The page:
Featured Research

from universities, journals, and other organizations

Further facts from the songbird genome

Date:
April 1, 2010
Source:
BioMed Central
Summary:
With the sequencing of the zebra finch genome, a new resource has been made available to biologists of many disciplines. A thematic series published by BioMed Central, the open access publisher, touches upon several of their unique insights.

With the sequencing of the zebra finch genome, a new resource has been made available to biologists of many disciplines. A thematic series published by BioMed Central, the open access publisher, touches upon several of their unique insights.

Related Articles


As part of the series, a study published in BMC Neuroscience presents key information on genes related to steroid receptors and estrogen biosynthesis. Researchers writing in BMC Genomics provide insights into how proteases may shape neuron-functional, immunological and developmental processes, as well as the identity and expression patterns of neuropeptides involved in the development and functionality of brain circuits involved in vocal communication.

According to Raphael Pinaud, writing in the Journal of Biology, "Over the next few years these efforts will contribute to an integrative understanding of how the songbird genomic machinery responds to environmental and physiological challenges and, more broadly, how the songbird brain is functionally organized. In addition, active research in these areas is expected to shed light on basic biological and evolutionary principles in vertebrates."

The full thematic series is available at the BioMed Central website: http://www.biomedcentral.com/series/zebrafinch


Story Source:

The above story is based on materials provided by BioMed Central. Note: Materials may be edited for content and length.


Journal References:

  1. Sarah E Londo, Yuichiro Itoh, Valentin A Lance, Petra M Wise, Preethika S Ekanayake, Randi K Oyama, Arthur P Arnold and Barney A Schlinger. Neural expression and post-transcriptional dosage compensation of the steroid metabolic enzyme 17 beta-HSD type 4. BMC Neuroscience, 2010; 11: 47 DOI: 10.1186/1471-2202-11-47
  2. Victor Quesada, Gloria Velasco, Xose S Puente, Wesley C Warren and Carlos Lopez-Otin. Comparative genomic analysis of the zebra finch degradome provides new insights into evolution of proteases in birds and mammals. BMC Genomics, 2010; 11: 220 DOI: 10.1186/1471-2164-11-220
  3. Raphael Pinaud. Genome of a songbird unveiled. Journal of Biology, 2010, 9: 19 DOI: 10.1186/jbiol222

Cite This Page:

BioMed Central. "Further facts from the songbird genome." ScienceDaily. ScienceDaily, 1 April 2010. <www.sciencedaily.com/releases/2010/04/100401130232.htm>.
BioMed Central. (2010, April 1). Further facts from the songbird genome. ScienceDaily. Retrieved March 6, 2015 from www.sciencedaily.com/releases/2010/04/100401130232.htm
BioMed Central. "Further facts from the songbird genome." ScienceDaily. www.sciencedaily.com/releases/2010/04/100401130232.htm (accessed March 6, 2015).

Share This


More From ScienceDaily



More Mind & Brain News

Friday, March 6, 2015

Featured Research

from universities, journals, and other organizations


Featured Videos

from AP, Reuters, AFP, and other news services

Former NFL Players Donate Brains to Science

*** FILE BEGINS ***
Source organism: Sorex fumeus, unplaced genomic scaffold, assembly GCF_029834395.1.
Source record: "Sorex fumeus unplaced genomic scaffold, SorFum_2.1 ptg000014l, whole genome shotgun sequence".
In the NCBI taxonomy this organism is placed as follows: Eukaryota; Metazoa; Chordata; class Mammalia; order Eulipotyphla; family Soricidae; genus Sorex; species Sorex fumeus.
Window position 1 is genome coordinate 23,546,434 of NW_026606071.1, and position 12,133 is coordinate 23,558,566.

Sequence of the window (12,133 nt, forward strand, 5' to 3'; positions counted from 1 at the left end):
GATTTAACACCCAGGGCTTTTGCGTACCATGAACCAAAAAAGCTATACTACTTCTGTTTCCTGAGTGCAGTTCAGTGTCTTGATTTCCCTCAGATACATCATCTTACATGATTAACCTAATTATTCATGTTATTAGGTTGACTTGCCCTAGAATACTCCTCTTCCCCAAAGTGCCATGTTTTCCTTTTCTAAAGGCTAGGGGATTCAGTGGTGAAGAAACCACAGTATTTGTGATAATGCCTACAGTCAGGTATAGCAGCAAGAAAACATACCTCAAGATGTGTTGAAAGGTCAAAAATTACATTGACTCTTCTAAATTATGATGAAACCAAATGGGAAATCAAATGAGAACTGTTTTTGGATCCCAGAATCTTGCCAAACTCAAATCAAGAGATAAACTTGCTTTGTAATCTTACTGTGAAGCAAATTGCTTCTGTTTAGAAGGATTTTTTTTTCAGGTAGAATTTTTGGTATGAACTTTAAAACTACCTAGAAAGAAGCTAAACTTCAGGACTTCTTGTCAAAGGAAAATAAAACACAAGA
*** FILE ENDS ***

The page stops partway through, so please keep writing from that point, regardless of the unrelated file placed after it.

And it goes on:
Former NFL Players Donate Brains to Science

Reuters - US Online Video (Mar. 3, 2015) — Super Bowl champions Sidney Rice and Steve Weatherford donate their brains, post-mortem, to scientific research into repetitive brain trauma. Jillian Kitchener reports. Video provided by Reuters
Powered by NewsLook.com
Alzheimer's Protein Plaque Found In 20-Year-Olds

Alzheimer's Protein Plaque Found In 20-Year-Olds

Newsy (Mar. 3, 2015) — Researchers found an abnormal protein associated with Alzheimer&apos;s disease in the brains of 20-year-olds. Video provided by Newsy
Powered by NewsLook.com
This Nasal Treatment Could Help Ease Migraine Pain

This Nasal Treatment Could Help Ease Migraine Pain

Newsy (Mar. 2, 2015) — Researchers gave lidocaine to 112 patients, and about 88 percent of the subjects said they needed less migraine-relief medicine the next day. Video provided by Newsy
Powered by NewsLook.com
How Facebook Use Can Lead To Depression

How Facebook Use Can Lead To Depression

Newsy (Mar. 1, 2015) — Margaret Duffy of the University of Missouri talks about her study on the social network and the envy and depression that Facebook use can cause. Video provided by Newsy
Powered by NewsLook.com

Search ScienceDaily

Number of stories in archives: 140,361

Find with keyword(s):
 
Enter a keyword or phrase to search ScienceDaily for related topics and research stories.

Save/Print:
Share:  

Breaking News:

Strange & Offbeat Stories

 

Health & Medicine

Mind & Brain

Living & Well

In Other News

... from NewsDaily.com

Science News

Health News

Environment News

Technology News



Save/Print:
Share:  

Free Subscriptions


Get the latest science news with ScienceDaily's free email newsletters, updated daily and weekly. Or view hourly updated newsfeeds in your RSS reader:

Get Social & Mobile


Keep up to date with the latest news from ScienceDaily via social networks and mobile apps:

Have Feedback?


Tell us what you think of ScienceDaily -- we welcome both positive and negative comments. Have any problems using the site? Questions?
Mobile iPhone Android Web
Follow Facebook Twitter Google+
Subscribe RSS Feeds Email Newsletters
Latest Headlines Health & Medicine Mind & Brain Space & Time Matter & Energy Computers & Math Plants & Animals Earth & Climate Fossils & Ruins